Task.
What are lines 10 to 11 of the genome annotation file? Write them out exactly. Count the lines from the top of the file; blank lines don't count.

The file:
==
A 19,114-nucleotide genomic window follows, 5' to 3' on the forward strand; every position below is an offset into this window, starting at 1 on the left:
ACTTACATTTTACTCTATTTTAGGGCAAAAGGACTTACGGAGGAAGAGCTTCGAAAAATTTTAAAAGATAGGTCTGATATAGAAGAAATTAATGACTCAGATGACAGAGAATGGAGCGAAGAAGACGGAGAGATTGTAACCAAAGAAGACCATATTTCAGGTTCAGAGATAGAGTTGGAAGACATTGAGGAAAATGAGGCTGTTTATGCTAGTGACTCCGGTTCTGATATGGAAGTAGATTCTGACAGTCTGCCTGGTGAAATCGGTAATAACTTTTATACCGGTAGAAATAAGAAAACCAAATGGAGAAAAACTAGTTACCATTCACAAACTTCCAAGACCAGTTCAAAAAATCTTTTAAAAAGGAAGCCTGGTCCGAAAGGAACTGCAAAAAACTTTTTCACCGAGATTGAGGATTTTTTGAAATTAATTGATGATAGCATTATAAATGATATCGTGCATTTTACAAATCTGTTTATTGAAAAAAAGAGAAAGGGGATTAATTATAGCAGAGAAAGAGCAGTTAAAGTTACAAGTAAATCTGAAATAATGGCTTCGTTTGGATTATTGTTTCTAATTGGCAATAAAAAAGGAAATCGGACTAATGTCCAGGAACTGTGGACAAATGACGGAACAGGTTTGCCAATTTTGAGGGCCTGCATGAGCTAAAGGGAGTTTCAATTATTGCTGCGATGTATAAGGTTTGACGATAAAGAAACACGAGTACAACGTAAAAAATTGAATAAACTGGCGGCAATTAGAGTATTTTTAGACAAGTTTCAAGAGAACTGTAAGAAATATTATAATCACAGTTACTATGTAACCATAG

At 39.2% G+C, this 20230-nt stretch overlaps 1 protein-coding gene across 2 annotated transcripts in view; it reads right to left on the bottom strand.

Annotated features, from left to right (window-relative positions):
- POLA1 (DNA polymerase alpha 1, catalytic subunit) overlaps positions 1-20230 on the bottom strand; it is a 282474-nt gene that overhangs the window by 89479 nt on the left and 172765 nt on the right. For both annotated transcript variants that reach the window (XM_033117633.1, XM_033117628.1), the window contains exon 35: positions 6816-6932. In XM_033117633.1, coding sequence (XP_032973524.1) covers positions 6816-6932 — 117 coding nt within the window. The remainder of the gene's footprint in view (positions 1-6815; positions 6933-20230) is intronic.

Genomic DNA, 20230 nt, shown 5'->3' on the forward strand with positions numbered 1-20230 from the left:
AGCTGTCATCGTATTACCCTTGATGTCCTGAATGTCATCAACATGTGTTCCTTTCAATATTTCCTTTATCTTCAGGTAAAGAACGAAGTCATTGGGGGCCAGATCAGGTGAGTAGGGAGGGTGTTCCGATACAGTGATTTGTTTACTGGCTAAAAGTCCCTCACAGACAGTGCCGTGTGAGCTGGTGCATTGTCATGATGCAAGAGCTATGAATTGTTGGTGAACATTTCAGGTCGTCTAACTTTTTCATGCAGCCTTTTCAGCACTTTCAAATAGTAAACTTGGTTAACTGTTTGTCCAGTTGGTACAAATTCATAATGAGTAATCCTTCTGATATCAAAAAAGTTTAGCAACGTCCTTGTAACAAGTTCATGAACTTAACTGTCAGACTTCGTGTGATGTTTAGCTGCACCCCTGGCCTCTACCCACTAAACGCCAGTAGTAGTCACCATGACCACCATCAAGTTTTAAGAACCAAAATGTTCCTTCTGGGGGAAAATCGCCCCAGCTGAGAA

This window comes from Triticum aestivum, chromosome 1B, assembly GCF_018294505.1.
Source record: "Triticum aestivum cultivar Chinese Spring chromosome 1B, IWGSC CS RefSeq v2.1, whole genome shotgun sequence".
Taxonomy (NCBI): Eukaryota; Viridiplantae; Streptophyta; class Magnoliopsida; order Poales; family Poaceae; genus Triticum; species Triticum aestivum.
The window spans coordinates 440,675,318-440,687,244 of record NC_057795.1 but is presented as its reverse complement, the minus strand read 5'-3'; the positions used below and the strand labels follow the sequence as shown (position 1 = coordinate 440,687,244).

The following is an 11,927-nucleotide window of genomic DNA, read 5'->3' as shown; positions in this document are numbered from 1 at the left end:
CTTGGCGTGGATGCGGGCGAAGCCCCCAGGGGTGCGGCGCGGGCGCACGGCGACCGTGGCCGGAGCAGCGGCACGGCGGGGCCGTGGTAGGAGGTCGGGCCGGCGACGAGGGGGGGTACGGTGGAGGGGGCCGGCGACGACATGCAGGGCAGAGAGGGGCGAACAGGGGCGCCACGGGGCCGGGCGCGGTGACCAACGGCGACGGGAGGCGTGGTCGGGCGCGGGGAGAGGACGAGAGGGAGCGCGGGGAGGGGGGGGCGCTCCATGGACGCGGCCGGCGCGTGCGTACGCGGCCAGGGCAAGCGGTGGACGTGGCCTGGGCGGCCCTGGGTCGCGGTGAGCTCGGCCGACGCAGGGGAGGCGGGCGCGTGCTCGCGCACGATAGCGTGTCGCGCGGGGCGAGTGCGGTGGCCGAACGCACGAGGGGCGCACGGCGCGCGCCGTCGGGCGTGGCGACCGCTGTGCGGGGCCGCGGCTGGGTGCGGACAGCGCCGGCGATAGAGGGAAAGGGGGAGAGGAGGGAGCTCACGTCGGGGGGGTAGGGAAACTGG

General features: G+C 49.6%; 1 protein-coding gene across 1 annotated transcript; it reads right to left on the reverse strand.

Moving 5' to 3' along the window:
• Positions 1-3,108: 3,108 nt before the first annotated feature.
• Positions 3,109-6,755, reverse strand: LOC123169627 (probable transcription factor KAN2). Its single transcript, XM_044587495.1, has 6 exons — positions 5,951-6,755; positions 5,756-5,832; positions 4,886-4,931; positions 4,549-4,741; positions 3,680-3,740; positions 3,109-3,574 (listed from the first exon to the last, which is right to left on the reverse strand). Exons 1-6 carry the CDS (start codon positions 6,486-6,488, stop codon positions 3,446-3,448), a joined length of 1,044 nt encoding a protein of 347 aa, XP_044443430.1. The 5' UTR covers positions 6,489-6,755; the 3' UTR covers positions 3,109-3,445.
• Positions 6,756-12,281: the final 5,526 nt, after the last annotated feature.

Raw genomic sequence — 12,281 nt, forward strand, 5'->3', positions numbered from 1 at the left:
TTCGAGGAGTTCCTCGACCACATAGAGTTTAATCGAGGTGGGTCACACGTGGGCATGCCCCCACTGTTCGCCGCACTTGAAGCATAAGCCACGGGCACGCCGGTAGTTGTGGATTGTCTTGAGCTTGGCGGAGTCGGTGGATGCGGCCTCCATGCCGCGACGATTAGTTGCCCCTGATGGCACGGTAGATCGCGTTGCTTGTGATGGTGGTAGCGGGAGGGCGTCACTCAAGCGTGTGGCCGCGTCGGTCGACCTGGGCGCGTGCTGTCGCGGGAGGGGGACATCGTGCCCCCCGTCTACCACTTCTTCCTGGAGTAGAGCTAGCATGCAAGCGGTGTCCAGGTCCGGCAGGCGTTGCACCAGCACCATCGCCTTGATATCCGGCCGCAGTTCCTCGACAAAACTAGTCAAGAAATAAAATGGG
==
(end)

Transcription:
Taxonomy (NCBI): Eukaryota; Viridiplantae; Streptophyta; class Magnoliopsida; order Poales; family Poaceae; genus Triticum; species Triticum aestivum.
The window spans coordinates 440,675,318-440,687,244 of record NC_057795.1 but is presented as its reverse complement, the minus strand read 5'-3'; the positions used below and the strand labels follow the sequence as shown (position 1 = coordinate 440,687,244).